Linking the Questions: Judicial Supremacy as a Matter of Constitutional Interpretation
Tabatha Abu El-Haj
Drexel University Thomas R. Kline School of Law
January 11, 2012
Washington University Law Review, Vol. 89, 2012
Drexel University Earle Mack School of Law Research Paper No. 2012-A-01
This Article explains that what has been missing from the debate between advocates of popular constitutionalism and defenders of judicial supremacy is any account of the practice of constitutional interpretation. Without a clear sense of what constitutional interpretation involves, we cannot assess the prevailing assumption that the Supreme Court is uniquely positioned to interpret the Constitution or explore an expertise-based justification for its claim to finality. The Article, therefore, revisits the debate about judicial supremacy by starting, not with history or politics, but with constitutional interpretation itself.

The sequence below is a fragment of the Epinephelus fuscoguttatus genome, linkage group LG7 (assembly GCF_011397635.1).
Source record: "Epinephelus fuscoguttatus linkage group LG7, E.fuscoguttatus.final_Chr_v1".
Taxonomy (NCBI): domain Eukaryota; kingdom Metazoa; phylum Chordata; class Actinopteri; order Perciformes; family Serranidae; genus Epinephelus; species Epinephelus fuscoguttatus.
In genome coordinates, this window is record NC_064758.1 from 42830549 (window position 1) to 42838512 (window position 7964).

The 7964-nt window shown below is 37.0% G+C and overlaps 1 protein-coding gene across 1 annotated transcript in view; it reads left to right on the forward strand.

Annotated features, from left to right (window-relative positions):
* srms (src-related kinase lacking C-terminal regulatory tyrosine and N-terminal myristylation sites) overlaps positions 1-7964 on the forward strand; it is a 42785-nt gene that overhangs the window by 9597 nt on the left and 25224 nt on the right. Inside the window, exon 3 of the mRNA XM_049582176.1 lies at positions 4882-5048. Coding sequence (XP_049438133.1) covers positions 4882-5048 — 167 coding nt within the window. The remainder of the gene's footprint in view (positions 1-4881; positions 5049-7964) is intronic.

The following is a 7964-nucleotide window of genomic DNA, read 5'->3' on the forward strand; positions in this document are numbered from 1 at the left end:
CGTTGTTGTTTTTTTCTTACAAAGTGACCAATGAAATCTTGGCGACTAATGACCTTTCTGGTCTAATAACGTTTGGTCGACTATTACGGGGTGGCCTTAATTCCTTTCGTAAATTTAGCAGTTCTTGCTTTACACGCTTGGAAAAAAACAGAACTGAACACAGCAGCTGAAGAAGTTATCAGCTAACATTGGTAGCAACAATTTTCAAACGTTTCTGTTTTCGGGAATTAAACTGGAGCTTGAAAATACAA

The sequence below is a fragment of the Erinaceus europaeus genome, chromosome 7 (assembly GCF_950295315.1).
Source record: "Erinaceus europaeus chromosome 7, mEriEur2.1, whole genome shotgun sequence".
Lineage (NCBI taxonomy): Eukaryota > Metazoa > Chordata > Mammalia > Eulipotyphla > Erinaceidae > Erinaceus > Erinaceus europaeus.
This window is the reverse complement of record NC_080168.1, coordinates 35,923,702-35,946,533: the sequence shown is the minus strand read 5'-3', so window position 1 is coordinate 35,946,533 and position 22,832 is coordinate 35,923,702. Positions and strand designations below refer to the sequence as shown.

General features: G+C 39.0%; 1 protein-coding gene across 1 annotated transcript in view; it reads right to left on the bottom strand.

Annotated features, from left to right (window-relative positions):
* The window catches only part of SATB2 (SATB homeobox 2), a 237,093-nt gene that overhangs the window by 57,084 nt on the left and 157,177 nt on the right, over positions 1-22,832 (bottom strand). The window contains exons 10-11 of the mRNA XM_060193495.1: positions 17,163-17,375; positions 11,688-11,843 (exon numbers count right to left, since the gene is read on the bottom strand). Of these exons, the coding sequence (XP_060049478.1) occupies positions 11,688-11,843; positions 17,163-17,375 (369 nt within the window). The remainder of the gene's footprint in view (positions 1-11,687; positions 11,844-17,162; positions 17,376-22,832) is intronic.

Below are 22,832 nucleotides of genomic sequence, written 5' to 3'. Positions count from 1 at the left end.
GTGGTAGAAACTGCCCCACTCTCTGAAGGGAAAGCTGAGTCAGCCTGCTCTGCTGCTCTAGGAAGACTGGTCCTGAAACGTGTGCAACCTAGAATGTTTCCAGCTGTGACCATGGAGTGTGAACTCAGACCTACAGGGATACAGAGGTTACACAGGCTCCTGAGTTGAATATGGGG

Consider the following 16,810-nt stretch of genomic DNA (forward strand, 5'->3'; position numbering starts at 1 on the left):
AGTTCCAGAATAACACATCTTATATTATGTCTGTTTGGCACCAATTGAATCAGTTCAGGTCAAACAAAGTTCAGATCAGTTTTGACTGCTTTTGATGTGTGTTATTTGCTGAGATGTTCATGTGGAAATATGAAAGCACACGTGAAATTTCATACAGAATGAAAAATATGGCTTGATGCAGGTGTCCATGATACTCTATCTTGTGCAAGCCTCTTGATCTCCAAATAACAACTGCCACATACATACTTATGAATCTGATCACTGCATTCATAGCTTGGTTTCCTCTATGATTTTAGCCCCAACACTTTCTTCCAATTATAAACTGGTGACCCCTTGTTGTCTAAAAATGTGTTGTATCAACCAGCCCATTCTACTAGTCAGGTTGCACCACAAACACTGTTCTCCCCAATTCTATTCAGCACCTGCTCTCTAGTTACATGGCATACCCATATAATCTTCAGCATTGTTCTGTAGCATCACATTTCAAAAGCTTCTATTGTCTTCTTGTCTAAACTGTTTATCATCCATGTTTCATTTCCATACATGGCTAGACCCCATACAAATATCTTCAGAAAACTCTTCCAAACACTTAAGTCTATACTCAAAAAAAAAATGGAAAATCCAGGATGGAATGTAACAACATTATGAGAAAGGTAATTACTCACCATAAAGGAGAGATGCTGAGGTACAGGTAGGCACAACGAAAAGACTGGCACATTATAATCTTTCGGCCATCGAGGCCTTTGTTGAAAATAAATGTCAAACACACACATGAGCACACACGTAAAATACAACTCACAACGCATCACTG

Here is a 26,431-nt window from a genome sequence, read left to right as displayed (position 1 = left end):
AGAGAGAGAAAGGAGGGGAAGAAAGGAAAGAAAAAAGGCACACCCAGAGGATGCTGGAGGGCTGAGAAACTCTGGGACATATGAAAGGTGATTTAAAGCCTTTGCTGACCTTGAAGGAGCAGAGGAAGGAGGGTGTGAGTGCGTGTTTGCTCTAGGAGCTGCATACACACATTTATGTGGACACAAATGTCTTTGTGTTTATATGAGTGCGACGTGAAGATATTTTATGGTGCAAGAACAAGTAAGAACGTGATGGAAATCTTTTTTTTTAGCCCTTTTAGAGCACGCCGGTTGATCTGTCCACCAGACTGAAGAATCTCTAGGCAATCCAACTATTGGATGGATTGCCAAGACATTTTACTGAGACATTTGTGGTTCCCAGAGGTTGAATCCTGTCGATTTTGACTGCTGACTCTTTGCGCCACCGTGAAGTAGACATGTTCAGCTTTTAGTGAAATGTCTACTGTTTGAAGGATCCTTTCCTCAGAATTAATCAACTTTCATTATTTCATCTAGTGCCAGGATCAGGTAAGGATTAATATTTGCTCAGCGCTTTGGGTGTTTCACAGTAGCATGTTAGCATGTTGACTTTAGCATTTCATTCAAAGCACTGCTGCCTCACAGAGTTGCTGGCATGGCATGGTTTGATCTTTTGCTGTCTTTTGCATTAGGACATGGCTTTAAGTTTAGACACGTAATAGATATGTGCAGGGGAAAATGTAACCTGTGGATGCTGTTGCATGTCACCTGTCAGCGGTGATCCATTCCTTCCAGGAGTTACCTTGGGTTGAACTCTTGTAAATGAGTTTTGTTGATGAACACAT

Having explored the practice of constitutional interpretation, it concludes that the Supreme Court can claim expertise with respect to determining constitutional meaning, but that its expertise has limits. The Article proceeds to explore whether and how this insight might be translated into limits to judicial supremacy. Toward that end, it develops a framework for assessing when the work of constitutional interpretation should be shared between the Supreme Court, the other branches of government, and the public itself. Finally, it uses the Court’s doctrine with respect to race-conscious legislative districting to illustrate how the proposed framework might work.
Number of Pages in PDF File: 66
Keywords: Judicial supremacy, Popular Constitutionalism, Voting Rights, Voting Rights Act, Constitutional Interpretation, Federalism, Redistricting
Date posted: January 12, 2012 ; Last revised: April 14, 2012